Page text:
The Silence Between Us

The Silence Between Us

My phone starts ringing just as I pull my fleece blanket over my naked body, slumped in my living room couch. The vibrations jostle me from my reverie, my heart starts racing, and without even looking at the phone at my feet, I just know it is my mother.

I have not talked to her for two weeks now, maybe. I lose count of these days of silence between us. I lose count of these phone calls from her that I let ring with no answer. I lose count of these days when my heart falls into my stomach every time she calls, and I have to beg my spirit to be still before I pick up.

They are different from my father’s; these days of silence between us. I would go for days, weeks, or even months without talking to my father. Then one day, out of the blues, his name will pop up on my caller ID, and happiness will instantly flash across my face.

They are different from my father’s; these days of silence between us. My father starts laughing the moment I pick up the phone. He might whine, a little, about my silence, but it will still be in the happiest tone, the bubbliest voice ever. So even when he says, “na umenyamaza sana buana,” we both laugh, and I never, ever, have to explain the silence between us.

They are different from my father’s; these days of silence between us. Because when I pick my mother’s call, her voice is almost always the lowest, the saddest, as if something heavy is sitting on her chest. She always asks why I have been silent, in a way that should shatter my heart but instead, brews anger in my chest. So every time she says, “na nilikupigia juzi, jana, hukushika, kwani ulikua wapi?” I just want to hang up and disappear from the face of earth.

But I do not hang up. I stay in line as her words unknowingly brew a storm inside my body, promising myself that this would be the last I take all these from her. This bringing to me only bad news. This finding faults in everything I do; not being in the right career. Not finding a proper job. Not having the right clothes. Not  eating the right meals. Not weighing the ‘right’ kilograms. Not taking my now-ex boyfriend back home in the ‘right’ timeframe.

I hate how she does this every time she calls. This slipping my now ex-boyfriend-almost fiancée-almost husband’s name into every conversation. Did you talk to him? Did you ask for his opinion? I am having this fundraiser, tell him he is invited. When are you bringing him back home? Unajua mkikaa sana shetani ataingilia.

I hate how she does this every time she calls. This imagining, and believing that everything of mine revolves around this man I no longer even know where he is. How she does not stop to wonder why I never respond whenever she mentions his name. How I brush off these conversations with a quick, ‘I need to get back to work’, because I cannot be taking ten steps forward in my healing, only for one phone call, lasting one minute, to drag me back twenty steps.

Sometimes, when I talk to the friend of my heart about this silence and passive aggression between my mother and I, they hold me close, brush my hair to the side, look into my eyes, and in the softest, kindest ways, say, “Is it possible that she does this because she is too afraid of you ending up like her? Maybe she wants to live her dreams through you? Is it possible you know of this possibility, and that is why your heart breaks every time she calls?”

I have spent these days of silence between my mother and I in happiness. In calmness. In finding my true voice. In waking up every morning, grateful for the steady beating of my heart, and the leap of joy in my spirit. I have spent each of these days living in the moment, letting happiness massage my back, tickle the soles of my feet, and kiss the warmth of my lips. I have spent each of these days allowing myself to just live, without worrying about tomorrow.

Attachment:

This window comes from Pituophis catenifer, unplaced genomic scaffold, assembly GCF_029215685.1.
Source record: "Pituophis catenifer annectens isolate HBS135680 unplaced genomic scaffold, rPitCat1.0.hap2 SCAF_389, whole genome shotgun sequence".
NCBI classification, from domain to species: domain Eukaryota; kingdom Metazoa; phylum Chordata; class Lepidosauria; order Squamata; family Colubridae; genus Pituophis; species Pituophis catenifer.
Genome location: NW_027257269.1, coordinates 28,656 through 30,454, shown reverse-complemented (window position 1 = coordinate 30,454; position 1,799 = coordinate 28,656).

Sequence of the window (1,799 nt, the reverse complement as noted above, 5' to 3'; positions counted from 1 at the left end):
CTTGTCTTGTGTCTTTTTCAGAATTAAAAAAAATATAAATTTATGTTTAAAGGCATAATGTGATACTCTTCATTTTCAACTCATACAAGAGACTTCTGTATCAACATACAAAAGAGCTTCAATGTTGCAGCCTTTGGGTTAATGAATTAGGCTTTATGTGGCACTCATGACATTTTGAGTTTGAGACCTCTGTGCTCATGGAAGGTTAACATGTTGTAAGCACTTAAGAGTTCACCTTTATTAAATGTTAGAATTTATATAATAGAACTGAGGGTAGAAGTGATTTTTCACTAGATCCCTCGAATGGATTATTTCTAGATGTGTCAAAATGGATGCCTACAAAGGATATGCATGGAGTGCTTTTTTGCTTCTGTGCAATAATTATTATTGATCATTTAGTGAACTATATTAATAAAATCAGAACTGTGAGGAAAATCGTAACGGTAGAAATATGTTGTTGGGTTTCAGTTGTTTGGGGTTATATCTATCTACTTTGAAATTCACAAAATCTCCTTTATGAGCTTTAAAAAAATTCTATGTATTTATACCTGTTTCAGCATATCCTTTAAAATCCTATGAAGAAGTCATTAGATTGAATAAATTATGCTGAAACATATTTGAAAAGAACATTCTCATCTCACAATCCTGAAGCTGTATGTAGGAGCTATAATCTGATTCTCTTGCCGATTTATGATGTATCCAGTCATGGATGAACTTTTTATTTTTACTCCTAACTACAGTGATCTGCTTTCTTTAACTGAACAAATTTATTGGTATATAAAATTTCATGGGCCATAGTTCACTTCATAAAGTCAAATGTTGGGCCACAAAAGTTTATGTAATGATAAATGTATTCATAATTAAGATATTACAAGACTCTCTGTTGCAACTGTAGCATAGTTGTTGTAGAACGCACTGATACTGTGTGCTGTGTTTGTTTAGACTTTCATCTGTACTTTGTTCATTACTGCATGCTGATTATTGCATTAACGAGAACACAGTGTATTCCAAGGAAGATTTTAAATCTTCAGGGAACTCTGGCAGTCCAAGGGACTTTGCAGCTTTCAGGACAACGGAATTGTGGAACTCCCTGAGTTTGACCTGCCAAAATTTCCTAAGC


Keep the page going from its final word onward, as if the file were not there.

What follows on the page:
So when my mother’s phone call comes to me just as I lay my nudity to rest, I now understand why, lately, bouts of sadness have been choking me. I have been fighting tears, and my heart almost begun palpitating again. I now understand why I have been overwhelmed, constantly tired, on the brink of hurling my body against walls. I now understand why I have been speechless every time the friend of my heart asked “What is happening? Why are you overwhelmed?"

My heart and soul must have seen this silence between my mother and I coming to and end, and it was dong everything it could to prepare me.

I hold my heart in my palms as the phone call goes unanswered. I pull the fleece blanket over my head. Just then, the phone begins to ring again.

My best friend is calling. I let it go answered. My other best friend calls a minute after; I hang up and ask her to text me….the message does not go through. My best friend calls me, again. I hang up, lie I am in a meeting, and ask her to text me.

“Your mother is looking for you…”

I leave the phone on my seat, walk to my bedroom. Dress my nudity into warmth, just as the friend of my heart knocks on my front door.

Then, as if on cue, calmness returns to my body. Happiness curves a smile on my lips. Gratitude fills my entire being, and the leap of joy finds its way back into my steps.

Maybe, just maybe, this is the reason my mother is the only one who does not know I am no longer seeing the man she so adored.

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Meet Eunniah Mbabazi
Eunniah Mbabazi is an Electrical and Electronic Engineer with a deep passion for books and literature. She has authored Breaking Down (a collection of short stories), If My Bones Could Speak (a poetry collection), The Unbirthed Souls (a collection of short stories), and My Heart Sings, Sometimes (a poetry collection). She has also co-authored Kas Kazi (a novel) and When a Stranger Called (an anthology of short stories).

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